Be Ready For Hurricane Irene
August 25, 2011
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Be Ready for Hurricane Irene! Tips and Claims Information for you.
Remember to take precautions so you and your family are safe!Here are tips to stay safe during a hurricane:BeforeUnderstand the difference between a hurricane watch and a hurricane warning. A hurricane watch means that a hurricane may occur within the next 24 to 36 hours. A hurricane warning means that a hurricane will probably strike your area within the next 24 hours.Prepare a survival kit.Plan your evacuation route in advance of the storm.Close storm shutters and board up all windows.Stock up on drinking water and non-perishable goods.Have a supply of batteries as well as flashlights and a portable radio that are in good working condition.Review with all family members how to shut off utilities in an emergency.Secure all outdoor objects or move them inside.Secure your boat or move it to a safer place.Fuel your car in case you must leave immediately.DuringListen to the radio for important storm information and instructions.If at home, stay inside and away from all windows, skylights and glass doors. Do not go outside, even if the weather appears to have calmed. The "eye" of the storm can pass quickly, leaving you outside when strong winds resume.If you must evacuate, leave as soon as possible and be sure to tell someone outside of the storm area where you will be.AfterStay tuned to the radio or television. If you had to evacuate, return home only after authorities advise it is safe to do so.Avoid downed power lines.Beware of and check for gas leaks or electrical system damage.Make temporary repairs as necessary.Promptly report the loss using the toll-free claim reporting number.Understanding wind damageWind can tear the roofs from buildings, rip siding from exterior walls and throw debris through windows. In addition, trees toppled by windstorms can crush roofs and walls. Although hurricanes and tornadoes generate exceptionally destructive winds that can destroy buildings, high winds can happen anywhere and strike during many types of storms.One- and two-story wood frame houses are especially vulnerable to wind damage, as are manufactured homes.During a windstorm, wind forces are carried from the roof down to the exterior walls and then down to the foundation. Homes can be damaged when wind forces are not properly transferred to the ground, enabling wind and wind-driven water to penetrate the weakest point of a building's exterior.The roof, doors and windows of your house are potentially vulnerable to wind damage. When houses are exposed to hurricane forces, roofs are most susceptible to damage, followed by walls and openings. You can protect your home by regularly inspecting these areas of potential vulnerability. Roofs can be protected from wind damage by: Ensuring that plywood roof sheathing is properly installed.Bracing roof trusses.Installing hurricane straps.Doors and windows can be strengthened by: Installing reinforcing bolt kits at the top and bottom of doors.Reinforcing garage doors.Installing storm shutters over windows.The Institute for Business and Home Safety provides detailed instructions on how to inspect and secure your home against strong winds. Please visit: http://www.disastersafety.org/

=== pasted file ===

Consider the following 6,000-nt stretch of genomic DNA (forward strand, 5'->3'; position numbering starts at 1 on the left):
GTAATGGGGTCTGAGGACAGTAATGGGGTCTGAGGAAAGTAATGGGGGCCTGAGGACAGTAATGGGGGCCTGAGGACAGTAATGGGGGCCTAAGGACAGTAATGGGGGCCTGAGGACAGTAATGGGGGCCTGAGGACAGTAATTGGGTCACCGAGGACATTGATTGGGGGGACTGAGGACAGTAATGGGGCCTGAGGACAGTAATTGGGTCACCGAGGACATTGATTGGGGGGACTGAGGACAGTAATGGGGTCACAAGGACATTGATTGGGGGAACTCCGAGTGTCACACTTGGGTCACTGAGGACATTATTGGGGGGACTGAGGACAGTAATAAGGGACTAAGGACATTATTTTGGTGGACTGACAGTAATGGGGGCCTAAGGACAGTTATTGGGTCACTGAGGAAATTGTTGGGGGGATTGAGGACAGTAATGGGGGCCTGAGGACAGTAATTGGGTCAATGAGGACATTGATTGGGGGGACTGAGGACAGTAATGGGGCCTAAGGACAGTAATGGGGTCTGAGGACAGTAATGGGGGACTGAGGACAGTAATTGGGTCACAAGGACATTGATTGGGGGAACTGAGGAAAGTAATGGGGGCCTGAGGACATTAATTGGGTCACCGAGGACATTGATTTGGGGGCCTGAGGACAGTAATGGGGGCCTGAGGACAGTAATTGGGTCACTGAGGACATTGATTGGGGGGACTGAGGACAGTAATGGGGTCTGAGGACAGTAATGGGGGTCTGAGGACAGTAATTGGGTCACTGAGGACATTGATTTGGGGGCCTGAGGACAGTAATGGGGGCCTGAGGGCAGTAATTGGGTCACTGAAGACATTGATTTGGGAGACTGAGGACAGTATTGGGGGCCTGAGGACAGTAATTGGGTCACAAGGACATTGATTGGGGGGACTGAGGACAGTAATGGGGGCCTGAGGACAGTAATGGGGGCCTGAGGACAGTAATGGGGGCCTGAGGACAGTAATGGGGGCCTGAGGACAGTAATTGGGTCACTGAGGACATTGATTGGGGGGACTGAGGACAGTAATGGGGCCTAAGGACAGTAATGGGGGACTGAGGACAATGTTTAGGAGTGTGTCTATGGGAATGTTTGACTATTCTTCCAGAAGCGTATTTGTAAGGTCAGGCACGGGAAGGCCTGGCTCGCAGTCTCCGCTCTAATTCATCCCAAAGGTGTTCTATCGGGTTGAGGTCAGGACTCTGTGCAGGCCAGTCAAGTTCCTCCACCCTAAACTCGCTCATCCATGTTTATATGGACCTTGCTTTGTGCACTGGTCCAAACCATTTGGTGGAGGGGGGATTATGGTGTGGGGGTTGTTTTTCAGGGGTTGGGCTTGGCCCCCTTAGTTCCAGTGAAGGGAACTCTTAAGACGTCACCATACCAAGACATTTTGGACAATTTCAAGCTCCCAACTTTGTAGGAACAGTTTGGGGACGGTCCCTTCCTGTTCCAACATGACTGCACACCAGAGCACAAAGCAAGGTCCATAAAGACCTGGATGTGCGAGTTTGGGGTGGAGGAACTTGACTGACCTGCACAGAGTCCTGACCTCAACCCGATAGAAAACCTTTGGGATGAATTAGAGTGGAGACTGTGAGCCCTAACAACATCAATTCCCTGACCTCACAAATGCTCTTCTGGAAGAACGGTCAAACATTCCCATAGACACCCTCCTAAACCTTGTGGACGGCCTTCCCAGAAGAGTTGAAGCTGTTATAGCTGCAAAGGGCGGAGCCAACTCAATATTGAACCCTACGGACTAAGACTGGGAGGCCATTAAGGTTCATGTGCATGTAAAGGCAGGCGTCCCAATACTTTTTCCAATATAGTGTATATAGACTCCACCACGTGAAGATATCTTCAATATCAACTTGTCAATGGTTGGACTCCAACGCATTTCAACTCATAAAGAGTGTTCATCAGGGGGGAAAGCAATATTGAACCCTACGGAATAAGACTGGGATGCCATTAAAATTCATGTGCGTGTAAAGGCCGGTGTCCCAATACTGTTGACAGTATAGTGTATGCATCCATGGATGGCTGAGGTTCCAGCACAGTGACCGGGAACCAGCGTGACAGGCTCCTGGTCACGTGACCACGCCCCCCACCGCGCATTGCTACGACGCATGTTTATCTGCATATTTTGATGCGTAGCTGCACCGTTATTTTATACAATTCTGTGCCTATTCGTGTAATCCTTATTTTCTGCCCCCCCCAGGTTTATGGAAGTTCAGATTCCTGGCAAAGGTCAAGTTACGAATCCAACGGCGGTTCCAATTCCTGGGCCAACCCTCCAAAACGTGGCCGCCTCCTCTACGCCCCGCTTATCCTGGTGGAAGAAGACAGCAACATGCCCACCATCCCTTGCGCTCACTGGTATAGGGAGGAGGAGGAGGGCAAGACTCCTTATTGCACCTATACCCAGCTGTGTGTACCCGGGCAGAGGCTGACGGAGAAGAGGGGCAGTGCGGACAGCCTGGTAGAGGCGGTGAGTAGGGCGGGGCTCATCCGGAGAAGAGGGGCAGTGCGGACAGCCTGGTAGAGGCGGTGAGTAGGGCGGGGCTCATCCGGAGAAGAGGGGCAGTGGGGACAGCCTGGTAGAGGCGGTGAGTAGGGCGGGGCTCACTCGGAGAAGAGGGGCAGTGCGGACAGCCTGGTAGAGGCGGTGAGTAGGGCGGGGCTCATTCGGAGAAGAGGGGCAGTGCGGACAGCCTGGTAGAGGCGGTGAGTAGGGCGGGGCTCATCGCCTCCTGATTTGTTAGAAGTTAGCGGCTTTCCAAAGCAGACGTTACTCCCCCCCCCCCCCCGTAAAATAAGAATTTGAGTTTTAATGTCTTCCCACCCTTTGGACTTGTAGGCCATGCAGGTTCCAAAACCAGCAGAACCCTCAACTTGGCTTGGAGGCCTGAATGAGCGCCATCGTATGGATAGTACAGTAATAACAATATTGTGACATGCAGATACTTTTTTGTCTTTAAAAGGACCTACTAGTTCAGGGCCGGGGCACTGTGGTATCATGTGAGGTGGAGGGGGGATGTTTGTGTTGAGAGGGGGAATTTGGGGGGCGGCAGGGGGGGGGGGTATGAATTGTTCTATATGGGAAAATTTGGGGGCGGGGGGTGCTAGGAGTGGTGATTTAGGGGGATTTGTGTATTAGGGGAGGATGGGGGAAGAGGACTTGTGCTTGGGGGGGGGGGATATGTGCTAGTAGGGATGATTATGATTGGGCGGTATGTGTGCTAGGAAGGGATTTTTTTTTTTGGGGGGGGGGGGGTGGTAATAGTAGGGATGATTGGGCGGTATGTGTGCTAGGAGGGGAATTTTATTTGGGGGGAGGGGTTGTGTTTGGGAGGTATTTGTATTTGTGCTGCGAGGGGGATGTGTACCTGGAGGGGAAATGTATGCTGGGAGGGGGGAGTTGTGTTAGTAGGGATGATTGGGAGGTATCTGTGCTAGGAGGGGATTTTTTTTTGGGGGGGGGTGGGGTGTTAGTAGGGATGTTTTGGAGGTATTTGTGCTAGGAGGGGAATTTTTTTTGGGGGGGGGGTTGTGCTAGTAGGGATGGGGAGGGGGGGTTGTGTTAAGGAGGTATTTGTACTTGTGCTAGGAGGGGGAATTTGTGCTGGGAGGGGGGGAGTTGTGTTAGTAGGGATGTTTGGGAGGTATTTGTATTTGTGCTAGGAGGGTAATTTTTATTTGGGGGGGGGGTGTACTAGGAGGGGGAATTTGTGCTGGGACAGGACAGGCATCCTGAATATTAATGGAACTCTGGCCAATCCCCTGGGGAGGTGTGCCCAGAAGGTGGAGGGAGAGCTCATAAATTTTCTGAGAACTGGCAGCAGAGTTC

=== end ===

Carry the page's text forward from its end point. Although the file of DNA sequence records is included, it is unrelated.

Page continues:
Did You Know you can report claims to your carriers directly. Please use this handy guide in the event you need to make a claim.Travelers Personal: 800.252.4633
Travelers Business: 800.238.6225
Travelers Marine: 800.772.4482
Zurich: (800) 987-3373
American Commerce: 1-877-224-5677
Salem: (800) 498-0954 x165
All others complete the form on our website and submit it. A representative will call you by the next day of regular business.
If this is an emergency, please call 911
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